All posts by Peter Gray

Film Review: Atomic Blonde (USA, 2017) collates enough action, sensuality, and humour to deem it worthy

Proving that the no-hold barred mentality he so masterfully captured as co-director of the original John Wick was no flash in the pan, director David Leitch ventures as a soloist for the excessive Atomic Blonde and manages to collate enough action, sensuality, and humour to deem it a project worthy of one’s attention.... Continue Reading

Film Review: Detour (UK, 2016) tells its simple story with a violent edge and an air of unpredictability

Having made something of an underground name for himself in the horror genre with such European productions as Creep, Triangle, and Black Death, British filmmaker Christopher Smith opted out for a brief moment to helm some TV work and an out-of-character holiday-themed comedy; Get Santa with Jim Broadbent and Warwick Davis, for those playing along at home.... Continue Reading

DVD Review: A Cure For Wellness (USA/Germany, 2016) discovers glee in its unrestrained European sensibility

Returning to the genre that arguably brought him to fruition, Gore Verbinski’s (The Ring) A Cure For Wellness is a decidedly morbid slice of cinema that revels in its own jarring weirdness. Here’s a film that has considerable monetary backing (something of a surprise for a particularly eerie horror experiment) yet comes off more like a pet-project-come-cult-classic-in-waiting.... Continue Reading

Sydney Film Festival Review: Final Portrait (UK/USA, 2017) can’t overcome its bland setting

Based on a memoir by American writer James Lord and adapted for the screen by actor Stanley Tucci, Final Portrait is a concise passion project with committed performances and evident production care that sadly doesn’t overcome its bland setting.... Continue Reading

Sydney Film Festival Review: Phantom Boy (France, 2015) is oddly engaging and effortlessly weird

Whilst animation in film has evolved immensely over the last 20 years, there’s something immediately charming about Phantom Boy‘s deliberately flat and simple palleted aesthetic.  It may lack the emotional weight of the technically more refined Pixar offerings, but this film’s distinct look feels organically melded to its somber mentality.... Continue Reading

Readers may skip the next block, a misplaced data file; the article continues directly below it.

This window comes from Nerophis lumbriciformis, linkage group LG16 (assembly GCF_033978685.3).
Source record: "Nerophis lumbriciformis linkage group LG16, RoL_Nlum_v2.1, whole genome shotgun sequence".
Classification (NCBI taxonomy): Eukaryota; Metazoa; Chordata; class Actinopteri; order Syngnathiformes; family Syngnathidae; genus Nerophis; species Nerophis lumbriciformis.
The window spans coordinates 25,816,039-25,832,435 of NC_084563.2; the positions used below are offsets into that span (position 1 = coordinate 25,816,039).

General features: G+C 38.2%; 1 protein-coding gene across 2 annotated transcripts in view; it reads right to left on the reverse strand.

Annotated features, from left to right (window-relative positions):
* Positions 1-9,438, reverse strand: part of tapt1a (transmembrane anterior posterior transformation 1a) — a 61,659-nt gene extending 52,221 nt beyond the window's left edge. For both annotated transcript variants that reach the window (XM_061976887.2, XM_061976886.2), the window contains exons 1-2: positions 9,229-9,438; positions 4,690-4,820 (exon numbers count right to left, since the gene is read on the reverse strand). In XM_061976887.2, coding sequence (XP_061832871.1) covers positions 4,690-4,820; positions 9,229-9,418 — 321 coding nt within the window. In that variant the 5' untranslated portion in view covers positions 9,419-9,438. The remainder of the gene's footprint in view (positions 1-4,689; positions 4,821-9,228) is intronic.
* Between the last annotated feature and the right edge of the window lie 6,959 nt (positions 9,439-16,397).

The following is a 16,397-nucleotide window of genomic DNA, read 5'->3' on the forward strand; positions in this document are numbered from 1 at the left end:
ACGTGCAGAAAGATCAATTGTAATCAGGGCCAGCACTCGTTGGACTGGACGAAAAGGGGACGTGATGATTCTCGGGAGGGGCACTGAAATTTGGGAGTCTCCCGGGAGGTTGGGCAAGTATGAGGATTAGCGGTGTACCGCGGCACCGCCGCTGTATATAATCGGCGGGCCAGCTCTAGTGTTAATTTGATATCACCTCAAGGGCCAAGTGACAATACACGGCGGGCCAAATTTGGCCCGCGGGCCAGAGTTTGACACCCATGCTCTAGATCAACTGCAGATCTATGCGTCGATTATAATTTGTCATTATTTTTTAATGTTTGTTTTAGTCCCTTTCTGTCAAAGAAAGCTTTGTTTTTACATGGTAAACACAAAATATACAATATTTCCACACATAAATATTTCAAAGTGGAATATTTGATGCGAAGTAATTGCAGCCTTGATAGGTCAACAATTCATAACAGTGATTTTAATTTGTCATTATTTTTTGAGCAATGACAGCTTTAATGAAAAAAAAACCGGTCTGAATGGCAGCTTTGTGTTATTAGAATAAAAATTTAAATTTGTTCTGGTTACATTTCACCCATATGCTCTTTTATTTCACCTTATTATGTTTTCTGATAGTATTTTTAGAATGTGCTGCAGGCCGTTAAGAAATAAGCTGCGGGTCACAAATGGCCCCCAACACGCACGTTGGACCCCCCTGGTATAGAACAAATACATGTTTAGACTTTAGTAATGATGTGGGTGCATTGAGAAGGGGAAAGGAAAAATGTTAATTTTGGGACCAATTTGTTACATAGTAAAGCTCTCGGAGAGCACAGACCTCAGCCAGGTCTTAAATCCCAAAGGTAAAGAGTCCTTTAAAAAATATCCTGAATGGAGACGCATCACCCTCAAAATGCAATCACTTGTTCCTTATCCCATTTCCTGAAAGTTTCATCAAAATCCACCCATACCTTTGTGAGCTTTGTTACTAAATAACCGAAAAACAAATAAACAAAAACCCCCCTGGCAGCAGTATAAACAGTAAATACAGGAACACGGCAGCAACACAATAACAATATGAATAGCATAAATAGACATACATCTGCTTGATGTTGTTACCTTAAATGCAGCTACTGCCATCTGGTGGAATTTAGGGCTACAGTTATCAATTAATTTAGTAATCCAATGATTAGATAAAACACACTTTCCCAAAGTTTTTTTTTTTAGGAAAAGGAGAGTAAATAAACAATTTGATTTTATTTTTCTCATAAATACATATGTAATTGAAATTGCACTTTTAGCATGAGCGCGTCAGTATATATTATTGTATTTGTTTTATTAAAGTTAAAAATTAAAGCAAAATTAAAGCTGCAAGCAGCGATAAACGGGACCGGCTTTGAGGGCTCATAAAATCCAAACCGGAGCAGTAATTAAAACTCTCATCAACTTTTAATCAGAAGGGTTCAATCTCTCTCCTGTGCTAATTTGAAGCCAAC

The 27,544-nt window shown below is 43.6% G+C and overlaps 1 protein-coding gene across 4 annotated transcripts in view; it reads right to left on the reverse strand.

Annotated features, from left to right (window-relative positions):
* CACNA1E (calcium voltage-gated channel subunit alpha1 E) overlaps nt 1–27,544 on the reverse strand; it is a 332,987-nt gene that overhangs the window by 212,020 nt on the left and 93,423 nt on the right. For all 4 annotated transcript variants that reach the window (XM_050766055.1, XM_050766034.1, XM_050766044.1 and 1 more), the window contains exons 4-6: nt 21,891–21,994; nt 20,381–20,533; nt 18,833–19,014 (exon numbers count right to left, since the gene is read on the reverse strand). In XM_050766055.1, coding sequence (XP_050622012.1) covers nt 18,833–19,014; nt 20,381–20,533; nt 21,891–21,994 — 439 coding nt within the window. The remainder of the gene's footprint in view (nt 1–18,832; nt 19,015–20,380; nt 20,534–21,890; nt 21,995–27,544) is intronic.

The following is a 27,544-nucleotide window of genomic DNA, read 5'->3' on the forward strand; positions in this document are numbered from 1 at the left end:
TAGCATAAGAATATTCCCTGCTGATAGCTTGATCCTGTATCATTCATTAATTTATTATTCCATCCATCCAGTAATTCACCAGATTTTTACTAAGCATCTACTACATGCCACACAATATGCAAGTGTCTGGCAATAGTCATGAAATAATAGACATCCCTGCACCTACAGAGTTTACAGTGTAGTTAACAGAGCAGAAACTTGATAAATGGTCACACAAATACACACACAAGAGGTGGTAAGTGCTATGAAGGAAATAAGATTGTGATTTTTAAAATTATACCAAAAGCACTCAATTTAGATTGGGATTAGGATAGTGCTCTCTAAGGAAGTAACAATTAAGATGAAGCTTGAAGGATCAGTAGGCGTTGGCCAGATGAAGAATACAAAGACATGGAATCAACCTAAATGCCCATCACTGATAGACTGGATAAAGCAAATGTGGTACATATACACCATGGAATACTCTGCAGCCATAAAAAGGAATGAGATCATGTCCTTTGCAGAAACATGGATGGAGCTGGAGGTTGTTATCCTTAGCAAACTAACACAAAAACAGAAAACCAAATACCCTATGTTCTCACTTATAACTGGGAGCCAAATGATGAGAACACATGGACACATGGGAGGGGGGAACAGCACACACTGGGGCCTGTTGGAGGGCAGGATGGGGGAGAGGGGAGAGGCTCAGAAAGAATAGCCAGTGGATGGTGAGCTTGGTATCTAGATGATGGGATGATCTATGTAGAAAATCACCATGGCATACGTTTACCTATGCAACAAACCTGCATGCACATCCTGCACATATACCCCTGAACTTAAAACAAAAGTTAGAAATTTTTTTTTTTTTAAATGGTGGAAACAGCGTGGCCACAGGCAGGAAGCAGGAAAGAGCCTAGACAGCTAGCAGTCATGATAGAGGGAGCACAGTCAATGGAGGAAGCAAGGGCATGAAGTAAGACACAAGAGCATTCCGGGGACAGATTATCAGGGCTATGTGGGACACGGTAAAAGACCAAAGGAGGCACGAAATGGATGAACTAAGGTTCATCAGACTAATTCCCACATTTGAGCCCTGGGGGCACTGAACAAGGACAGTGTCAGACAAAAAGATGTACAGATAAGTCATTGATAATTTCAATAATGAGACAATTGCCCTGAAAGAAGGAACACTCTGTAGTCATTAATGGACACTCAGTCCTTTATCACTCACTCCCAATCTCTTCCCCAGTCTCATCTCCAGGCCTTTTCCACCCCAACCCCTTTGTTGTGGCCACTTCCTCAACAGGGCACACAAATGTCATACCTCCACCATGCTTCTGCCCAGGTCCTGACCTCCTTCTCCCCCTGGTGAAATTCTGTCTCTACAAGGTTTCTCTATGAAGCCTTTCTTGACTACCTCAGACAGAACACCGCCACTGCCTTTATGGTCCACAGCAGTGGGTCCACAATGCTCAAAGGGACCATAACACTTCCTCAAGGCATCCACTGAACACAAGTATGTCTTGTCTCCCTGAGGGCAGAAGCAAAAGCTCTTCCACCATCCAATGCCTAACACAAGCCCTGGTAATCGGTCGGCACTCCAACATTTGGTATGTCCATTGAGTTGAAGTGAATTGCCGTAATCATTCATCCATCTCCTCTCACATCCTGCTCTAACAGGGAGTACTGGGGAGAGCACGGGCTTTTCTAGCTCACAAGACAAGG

Sydney Film Festival Review: Call Me By Your Name (Italy/USA, 2017) is a near-flawless picture that celebrates the universality of love

Thoroughly engaging, immensely poignant, and remarkably evocative, Call Me By Your Name functions as both a coming-of-age tale and a love story, likely to surprise viewers as to where it travels on both accounts.... Continue Reading

Sydney Film Festival Review: Wind River (USA, 2017) is a tight, often brutal thriller

Having proven his worth as a screenwriter with both Hell or High Water and Sicario, Wind River serves as scribe Taylor Sheridan’s directorial debut.  Arguably arriving with high expectations, Sheridan’s tight, often brutal thriller proves his workings with such professionals as David Mackenzie and Denis Villeneuve has paid off, showcasing an ease behind the lens as he injects the appropriate amount of grit to his dark story.... Continue Reading

Film Review: The Mummy (USA, 2017) disappointingly squanders any promise it showcases

In 2014 it was believed that the Luke Evans-led Dracula Untold was going to launch Universal Studios’ proposed shared universe of classic movie monsters.  Dubbed Dark Universe, the ambitious project akin to the connected phases of Marvel and DC films ultimately let that idea fall to the wayside when the aforementioned feature was hardly the moneymaker the studio expected.... Continue Reading